As pointed out by the exhibit above, the new role of memory in hardware innovation is getting important. Today’s mainstream memory consumes too much power, so a “new architecture” for chip design and new memory chips are needed. He also listed several types of memory, including MRAM, PCM, and ReRAM and demonstrated Applied Material’s capability in manufacturing equipment for memory.

Counterpoint has long-term research for emerging memory. In the past 20 years, several next-generation memories have debuted, but none can challenge the mainstream DRAM and NAND. The power consumption of volatile DRAMs is much higher than non-volatile memories. Although the production cost of NAND flash is low, its speed and delay are poor. However, as DRAM approaches its physical limits, production and R&D costs have increased significantly relative to the past. The technology lifetime of NAND flash will be extended with 3D structures. However, its shortcomings have not been addressed during the migration to 3D. RRAM, MRAM, and PCM are currently considered to be promising replacements for DRAM and NAND, but they still need to prove their capabilities in full-scale production, as well as further reduce production costs.

Exhibit 2 illustrates the current memory classification, including mass production memory, niche memory, and emerging memory.

Exhibit 2: Memory Technology Classification, 2019

Memory Technology Classification, 2019

Source: Counterpoint Research – Memory Research

PCM: One of the most promising PCMs is 3D XPoint which is promoted by Intel and Micron. So far, the manufacturing cost of 3D XPoint is lower than that of server DRAM, but it is still  higher than NAND flash and commodity DRAM. 3D XPoint is superior to NAND flash in terms of read/write speed, latency, input/output operations per second (IOPS) and endurance. Compared to DRAM, 3D XPoint is still slower but, it has lower manufacturing costs and power consumption. As a result, 3D XPoint can be used as a non-volatile dual in-line memory module (NVDIMM), solid state drive (SSD) storage and cache in servers.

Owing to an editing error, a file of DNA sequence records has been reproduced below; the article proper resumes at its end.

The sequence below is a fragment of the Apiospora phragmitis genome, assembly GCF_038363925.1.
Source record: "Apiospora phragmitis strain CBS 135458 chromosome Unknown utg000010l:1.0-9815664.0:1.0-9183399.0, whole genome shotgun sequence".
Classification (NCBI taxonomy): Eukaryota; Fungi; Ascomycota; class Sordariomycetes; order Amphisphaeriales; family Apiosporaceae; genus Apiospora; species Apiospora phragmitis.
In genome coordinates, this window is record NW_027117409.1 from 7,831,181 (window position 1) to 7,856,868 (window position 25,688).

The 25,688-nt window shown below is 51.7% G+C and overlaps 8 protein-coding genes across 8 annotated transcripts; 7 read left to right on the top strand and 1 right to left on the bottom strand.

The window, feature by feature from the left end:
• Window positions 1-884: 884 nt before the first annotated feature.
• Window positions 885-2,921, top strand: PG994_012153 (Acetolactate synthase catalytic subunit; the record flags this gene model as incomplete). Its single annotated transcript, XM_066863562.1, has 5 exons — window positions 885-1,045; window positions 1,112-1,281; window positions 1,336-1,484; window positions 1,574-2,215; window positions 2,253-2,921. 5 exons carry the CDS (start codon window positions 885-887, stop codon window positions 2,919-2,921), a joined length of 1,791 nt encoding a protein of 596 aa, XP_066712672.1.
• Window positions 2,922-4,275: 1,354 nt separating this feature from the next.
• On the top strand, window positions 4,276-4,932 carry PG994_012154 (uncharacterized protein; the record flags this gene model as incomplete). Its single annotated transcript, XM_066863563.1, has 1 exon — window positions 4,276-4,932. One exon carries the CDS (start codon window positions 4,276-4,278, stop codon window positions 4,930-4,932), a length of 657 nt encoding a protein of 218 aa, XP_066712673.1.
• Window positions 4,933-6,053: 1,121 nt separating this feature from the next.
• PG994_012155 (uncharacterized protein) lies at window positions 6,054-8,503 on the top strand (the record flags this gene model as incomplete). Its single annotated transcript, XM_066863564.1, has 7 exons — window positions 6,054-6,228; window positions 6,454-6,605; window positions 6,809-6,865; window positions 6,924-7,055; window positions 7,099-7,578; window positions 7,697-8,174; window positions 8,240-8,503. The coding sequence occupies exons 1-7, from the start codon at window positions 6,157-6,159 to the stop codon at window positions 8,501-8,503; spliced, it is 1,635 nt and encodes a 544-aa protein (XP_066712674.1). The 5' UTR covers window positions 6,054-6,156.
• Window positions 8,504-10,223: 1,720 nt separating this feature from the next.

MRAM is a memory that stores binary data in an electronic spin state. MRAM is faster than DRAM and requires neither management nor refresh. MRAM is one of the most promising non-volatile emerging memory types and is now in mass production. However, it is still expensive, so its application is limited to industrial and server uses. Currently, the maximum density of a single-chip STT-MRAM is 1 Gb. Once the price falls further, it has an opportunity to be used as a cache in consumer SSDs.

The density of ReRAM could be comparable with 3D NAND because 3D structures are possible. However, it still has reliability issues and is expected to see more adoption after the production cost of 3D NAND increases significantly.

In conclusion, one of the biggest challenges to implement AI today is to overcome the memory speed and power bottlenecks in the current architecture to achieve faster data access while reducing energy costs. Adopting the new non-volatile memory, MRAM, PCM and RRAM, can make it possible to achieve large-scale energy savings and performance improvements, thus greatly extending battery life and better user experience.

Brady Wang has more than 20 years working experience in high-technology companies from semiconductor manufacturing to market intelligence, and strategy advisory. Brady’s major coverage in Counterpoint is semiconductors. Prior to joining Counterpoint, Brady Wang worked for Gartner for 11 years. He started his career at TSMC as an engineer for 6 years.